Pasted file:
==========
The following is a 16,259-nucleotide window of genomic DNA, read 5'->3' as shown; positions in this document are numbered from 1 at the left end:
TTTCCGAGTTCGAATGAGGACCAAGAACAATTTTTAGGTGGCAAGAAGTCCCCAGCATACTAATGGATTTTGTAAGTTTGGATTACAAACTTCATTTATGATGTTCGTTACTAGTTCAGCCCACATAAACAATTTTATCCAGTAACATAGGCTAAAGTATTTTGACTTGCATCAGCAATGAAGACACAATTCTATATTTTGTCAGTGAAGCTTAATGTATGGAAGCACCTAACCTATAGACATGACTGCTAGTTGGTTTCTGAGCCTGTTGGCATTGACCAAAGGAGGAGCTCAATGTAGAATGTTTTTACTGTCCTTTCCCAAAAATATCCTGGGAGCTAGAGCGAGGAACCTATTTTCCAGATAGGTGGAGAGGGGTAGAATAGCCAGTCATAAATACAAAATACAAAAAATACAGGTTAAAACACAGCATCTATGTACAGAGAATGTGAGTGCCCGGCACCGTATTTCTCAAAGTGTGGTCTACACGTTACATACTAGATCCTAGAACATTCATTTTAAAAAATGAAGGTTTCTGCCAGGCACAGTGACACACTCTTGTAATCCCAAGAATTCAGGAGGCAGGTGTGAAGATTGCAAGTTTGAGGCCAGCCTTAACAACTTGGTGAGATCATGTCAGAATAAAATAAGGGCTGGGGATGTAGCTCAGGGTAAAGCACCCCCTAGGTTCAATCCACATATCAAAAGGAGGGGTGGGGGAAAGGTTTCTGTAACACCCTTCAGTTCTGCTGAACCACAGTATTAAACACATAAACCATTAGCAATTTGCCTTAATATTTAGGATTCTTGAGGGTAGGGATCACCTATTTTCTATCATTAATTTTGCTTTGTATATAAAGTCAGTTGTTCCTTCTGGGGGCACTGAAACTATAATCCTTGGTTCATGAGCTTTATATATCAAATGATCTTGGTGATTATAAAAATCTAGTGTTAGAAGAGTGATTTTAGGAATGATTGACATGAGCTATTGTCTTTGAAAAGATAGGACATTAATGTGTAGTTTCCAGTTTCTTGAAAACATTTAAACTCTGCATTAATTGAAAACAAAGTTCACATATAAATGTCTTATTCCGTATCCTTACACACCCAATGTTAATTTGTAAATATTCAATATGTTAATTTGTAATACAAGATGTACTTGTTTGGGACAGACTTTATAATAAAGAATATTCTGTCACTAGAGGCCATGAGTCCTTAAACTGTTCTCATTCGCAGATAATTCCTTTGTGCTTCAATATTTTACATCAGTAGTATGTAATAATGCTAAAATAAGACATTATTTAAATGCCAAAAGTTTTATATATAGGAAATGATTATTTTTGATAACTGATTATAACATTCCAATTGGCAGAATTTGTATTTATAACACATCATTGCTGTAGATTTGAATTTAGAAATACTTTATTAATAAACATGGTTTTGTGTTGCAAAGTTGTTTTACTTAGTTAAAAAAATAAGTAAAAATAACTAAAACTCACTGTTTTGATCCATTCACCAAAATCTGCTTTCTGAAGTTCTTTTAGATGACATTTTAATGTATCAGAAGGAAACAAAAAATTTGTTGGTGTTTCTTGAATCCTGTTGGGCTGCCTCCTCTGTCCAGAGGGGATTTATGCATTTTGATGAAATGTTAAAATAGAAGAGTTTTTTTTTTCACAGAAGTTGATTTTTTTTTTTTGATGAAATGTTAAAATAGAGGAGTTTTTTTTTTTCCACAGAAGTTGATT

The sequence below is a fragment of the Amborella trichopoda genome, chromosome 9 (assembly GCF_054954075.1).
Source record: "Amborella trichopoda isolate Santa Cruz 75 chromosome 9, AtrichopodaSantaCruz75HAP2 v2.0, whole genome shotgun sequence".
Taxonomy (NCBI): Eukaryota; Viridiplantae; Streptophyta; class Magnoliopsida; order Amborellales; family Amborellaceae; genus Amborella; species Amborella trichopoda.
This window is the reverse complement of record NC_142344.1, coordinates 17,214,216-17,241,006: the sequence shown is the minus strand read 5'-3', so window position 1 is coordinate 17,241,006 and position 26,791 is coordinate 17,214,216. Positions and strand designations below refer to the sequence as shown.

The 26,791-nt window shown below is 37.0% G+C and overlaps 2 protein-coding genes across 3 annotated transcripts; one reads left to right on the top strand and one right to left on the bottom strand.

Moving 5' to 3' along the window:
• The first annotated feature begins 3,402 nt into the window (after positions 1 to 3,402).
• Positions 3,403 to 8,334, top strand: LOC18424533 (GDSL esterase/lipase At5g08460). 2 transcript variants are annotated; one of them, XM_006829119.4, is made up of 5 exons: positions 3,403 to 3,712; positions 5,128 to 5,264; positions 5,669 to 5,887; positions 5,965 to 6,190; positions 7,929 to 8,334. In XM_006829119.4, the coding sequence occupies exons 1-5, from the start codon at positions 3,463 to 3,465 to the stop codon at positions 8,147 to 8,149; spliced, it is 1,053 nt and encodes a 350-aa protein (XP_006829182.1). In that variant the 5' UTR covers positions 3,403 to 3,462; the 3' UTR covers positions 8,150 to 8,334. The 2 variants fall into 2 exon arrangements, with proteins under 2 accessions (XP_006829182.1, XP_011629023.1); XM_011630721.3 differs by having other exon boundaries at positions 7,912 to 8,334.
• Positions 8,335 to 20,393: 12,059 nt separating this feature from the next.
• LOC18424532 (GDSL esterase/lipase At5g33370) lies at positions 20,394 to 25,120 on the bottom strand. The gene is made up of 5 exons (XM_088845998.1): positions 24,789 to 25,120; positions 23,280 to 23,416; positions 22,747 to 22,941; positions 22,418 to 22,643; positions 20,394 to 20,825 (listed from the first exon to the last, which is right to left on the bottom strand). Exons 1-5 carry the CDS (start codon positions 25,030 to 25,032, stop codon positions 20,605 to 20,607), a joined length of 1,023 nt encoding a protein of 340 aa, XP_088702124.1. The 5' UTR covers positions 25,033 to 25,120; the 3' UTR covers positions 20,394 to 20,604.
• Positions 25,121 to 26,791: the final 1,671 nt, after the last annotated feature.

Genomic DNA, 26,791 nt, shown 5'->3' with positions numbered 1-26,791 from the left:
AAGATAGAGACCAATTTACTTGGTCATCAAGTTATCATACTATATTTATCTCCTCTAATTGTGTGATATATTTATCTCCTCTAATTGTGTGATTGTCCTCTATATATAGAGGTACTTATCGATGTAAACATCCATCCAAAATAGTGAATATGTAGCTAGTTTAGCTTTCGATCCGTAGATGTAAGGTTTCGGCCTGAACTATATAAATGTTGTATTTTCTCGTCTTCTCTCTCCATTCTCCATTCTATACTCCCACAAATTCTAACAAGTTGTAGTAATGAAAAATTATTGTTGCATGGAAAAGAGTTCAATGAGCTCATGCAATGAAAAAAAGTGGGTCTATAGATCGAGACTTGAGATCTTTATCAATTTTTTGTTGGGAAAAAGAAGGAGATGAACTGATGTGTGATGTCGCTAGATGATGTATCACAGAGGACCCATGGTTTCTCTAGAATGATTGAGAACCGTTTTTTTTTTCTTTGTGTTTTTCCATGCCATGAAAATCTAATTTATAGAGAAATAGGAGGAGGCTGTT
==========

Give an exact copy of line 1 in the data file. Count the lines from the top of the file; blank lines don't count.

The following is a 16,259-nucleotide window of genomic DNA, read 5'->3' as shown; positions in this document are numbered from 1 at the left end: